Yet a tension remains between the essentially democratic nature of Mullen’s project and the reality that her poems appear inaccessible to many readers—virtually anyone not trained to read them through previous exposure to avant-garde works. Similarly, while any literate person can try S+7, an Oulipian method of composition that involves replacing each noun in a source text with the seventh entry before or after it in the dictionary (also known as N+7), not everyone can produce a poem like Mullen’s “Variation on a Theme Park.” By utilizing some same-letter words that do not even appear in the dictionary, Mullen delivers a witty critique of consumer culture through a variation of Shakespeare’s Sonnet 130, “My mistress’ eyes are nothing like the sun.” Mullen’s poem begins, “My Mickey Mouse ears are nothing like sonar.” While on the one hand implying that virtually anyone can utilize these methods (no “inspiration” required!), Looking Up Harryette Mullen also reveals that Mullen is not just anyone. She is an academic steeped in critical theory and a poet influenced by diverse poetic communities and poets from Shakespeare to Césaire.
In her introduction, Juliana Spahr points out that the African-American Mullen might be “less than welcomed” by the exclusive, all male, and primarily French Oulipo, so that part of her project with Sleeping with the Dictionary is a “polite claiming and insistence on an inclusive tradition.” There is a similar concern in Trimmings, the first of Mullen’s socially engaged responses to Gertrude Stein’s Tender Buttons, in which Mullen not only continues but critiques Stein’s project. In a postcard, Mullen explains that Trimmings originated in her feelings toward Stein’s Tender Buttons and “Melanctha,” the story of a bisexual mixed-race woman that appears in Three Lives and perpetuates some racial stereotypes while also showcasing Stein’s “continuous present” style. “The pleasure & horror of those two works, especially stirred me up, riled me, got me thinking about the effects of race & sexuality in language,” Mullen writes. Part of Mullen’s fascination with Stein’s Tender Buttons was with the “complexity of meaning found in the utter simplicity of her syntax.” It reminded Mullen of “sophisticated baby talk, … a marginal language used mainly by women and children.”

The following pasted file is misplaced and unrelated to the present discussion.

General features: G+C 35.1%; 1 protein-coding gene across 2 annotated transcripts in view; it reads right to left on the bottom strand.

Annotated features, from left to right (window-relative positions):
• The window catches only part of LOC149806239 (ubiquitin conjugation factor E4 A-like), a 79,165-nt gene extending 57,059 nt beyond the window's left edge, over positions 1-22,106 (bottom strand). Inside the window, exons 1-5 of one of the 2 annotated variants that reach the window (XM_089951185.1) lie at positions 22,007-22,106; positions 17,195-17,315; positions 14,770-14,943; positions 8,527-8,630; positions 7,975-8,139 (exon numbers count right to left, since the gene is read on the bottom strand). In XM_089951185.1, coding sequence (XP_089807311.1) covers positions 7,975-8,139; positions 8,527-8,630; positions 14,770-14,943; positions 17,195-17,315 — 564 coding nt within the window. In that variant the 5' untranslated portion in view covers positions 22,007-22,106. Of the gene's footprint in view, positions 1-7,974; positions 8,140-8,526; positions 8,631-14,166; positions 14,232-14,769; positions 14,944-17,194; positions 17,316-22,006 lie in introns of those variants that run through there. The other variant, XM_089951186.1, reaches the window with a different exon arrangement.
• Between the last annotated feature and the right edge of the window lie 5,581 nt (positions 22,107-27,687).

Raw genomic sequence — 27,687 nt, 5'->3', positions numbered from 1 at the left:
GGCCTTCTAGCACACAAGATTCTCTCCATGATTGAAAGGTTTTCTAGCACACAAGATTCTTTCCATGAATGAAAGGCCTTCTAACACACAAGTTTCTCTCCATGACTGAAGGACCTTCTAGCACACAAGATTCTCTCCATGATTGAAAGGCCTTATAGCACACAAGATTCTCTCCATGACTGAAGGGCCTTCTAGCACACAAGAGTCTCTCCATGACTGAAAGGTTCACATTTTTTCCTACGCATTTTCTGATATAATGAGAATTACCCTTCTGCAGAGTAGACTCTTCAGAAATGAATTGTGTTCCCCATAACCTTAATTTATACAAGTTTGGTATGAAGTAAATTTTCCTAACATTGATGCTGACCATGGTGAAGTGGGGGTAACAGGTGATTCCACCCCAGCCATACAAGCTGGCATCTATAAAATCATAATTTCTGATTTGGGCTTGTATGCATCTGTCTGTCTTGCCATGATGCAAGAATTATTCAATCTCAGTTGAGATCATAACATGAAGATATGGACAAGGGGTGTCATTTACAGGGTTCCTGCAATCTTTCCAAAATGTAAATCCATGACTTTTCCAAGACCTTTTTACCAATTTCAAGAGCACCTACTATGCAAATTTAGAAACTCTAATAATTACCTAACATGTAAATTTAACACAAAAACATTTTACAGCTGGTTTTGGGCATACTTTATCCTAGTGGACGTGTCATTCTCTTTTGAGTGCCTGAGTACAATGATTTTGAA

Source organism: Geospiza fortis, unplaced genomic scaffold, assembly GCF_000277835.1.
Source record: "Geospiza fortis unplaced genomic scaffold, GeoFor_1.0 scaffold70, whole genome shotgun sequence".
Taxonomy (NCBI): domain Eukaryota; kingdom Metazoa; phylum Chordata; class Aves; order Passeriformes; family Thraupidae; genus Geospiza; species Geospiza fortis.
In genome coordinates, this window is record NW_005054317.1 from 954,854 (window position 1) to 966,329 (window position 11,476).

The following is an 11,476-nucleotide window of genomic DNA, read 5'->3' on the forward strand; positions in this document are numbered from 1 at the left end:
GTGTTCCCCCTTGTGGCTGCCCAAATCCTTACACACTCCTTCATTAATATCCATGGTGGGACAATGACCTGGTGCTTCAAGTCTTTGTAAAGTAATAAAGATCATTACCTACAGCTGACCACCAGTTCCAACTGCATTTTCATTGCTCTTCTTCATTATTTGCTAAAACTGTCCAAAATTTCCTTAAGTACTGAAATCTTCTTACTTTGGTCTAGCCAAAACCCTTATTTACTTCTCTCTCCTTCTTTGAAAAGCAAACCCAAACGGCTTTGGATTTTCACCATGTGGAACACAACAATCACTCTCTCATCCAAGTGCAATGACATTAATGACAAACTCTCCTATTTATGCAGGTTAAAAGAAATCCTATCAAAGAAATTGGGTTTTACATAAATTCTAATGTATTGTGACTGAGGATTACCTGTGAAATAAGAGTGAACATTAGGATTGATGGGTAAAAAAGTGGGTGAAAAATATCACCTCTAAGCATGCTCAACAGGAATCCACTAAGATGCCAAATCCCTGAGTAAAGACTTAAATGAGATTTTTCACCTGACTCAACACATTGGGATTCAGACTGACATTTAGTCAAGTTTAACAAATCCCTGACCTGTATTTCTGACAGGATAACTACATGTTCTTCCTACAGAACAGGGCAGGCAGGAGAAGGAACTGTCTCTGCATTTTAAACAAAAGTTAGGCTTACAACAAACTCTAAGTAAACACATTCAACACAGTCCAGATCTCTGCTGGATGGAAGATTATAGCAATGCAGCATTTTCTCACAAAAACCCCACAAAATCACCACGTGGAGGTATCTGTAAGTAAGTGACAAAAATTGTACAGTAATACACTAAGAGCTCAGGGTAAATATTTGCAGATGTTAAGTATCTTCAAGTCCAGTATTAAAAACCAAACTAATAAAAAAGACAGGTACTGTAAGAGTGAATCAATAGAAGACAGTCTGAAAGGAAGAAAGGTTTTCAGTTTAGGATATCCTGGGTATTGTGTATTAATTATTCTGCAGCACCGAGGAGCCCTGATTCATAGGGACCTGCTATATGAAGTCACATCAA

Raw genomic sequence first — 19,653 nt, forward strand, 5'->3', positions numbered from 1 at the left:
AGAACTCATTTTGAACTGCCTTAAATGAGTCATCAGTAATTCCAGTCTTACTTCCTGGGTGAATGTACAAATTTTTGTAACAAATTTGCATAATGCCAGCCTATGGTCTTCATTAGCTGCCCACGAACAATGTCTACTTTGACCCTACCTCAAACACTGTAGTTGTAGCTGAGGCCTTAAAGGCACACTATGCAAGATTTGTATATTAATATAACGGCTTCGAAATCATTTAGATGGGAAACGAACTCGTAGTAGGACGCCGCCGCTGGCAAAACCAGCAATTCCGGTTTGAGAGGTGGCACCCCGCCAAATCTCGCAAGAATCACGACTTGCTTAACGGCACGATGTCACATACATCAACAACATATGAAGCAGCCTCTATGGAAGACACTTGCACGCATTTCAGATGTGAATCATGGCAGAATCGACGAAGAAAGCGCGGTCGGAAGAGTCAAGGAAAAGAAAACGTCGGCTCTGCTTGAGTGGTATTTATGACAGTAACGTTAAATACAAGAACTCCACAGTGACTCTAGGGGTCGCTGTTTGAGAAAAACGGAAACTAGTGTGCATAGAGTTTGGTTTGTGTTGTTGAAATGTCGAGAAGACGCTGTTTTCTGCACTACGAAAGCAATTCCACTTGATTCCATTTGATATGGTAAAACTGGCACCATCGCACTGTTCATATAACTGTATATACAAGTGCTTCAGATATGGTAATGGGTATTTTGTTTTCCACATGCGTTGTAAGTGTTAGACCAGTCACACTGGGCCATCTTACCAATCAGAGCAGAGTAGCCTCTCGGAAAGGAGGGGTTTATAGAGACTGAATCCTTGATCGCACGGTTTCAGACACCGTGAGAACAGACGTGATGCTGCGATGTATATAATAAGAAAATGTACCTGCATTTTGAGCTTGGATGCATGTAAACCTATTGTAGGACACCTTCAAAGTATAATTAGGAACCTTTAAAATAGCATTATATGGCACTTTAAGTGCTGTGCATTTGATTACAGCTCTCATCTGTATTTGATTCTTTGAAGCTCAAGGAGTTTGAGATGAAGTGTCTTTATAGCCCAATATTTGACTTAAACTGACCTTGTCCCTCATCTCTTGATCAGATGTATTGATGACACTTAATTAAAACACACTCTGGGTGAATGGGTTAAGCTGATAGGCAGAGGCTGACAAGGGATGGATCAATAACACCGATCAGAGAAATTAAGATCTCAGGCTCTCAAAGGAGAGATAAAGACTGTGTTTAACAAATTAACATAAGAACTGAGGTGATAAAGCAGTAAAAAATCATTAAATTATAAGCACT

Mullen’s interest in baby talk, which she demonstrates in poems for her nephews included in Sleeping with the Dictionary, points again to an underlying desire for a democracy of the page but also to the transformative power of such a democracy. Mullen explains that the alphabetical “Blah-Blah” is “like a baby learning to talk,” and “Ask Aden” originated in an alphabet stamp booklet she made for her nephew Aden when he was five. The sonically driven “Jinglejangle” also began with a stamp-pad project but draws from common expressions, pop culture references, and brand names to engage the “basic melodic impulse of chiming and rhyming” that Mullen identifies with baby talk but also with advertisements and political slogans. The poem that began as children’s entertainment ultimately becomes a cultural critique.
Mullen’s resourcefulness in finding influences and material in everything from baby talk to hip hop lyrics to critical theory to instructions on trash cans is what makes Looking Up Harryette Mullen so—yes—inspiring. I recommend this book to readers who have long admired Mullen’s work and eagerly found their footing in it, but I suggest it most emphatically to those who have experienced her poetry as unduly perplexing or “inaccessible.” Access is already granted, but here Mullen, with Henning, is throwing open the door.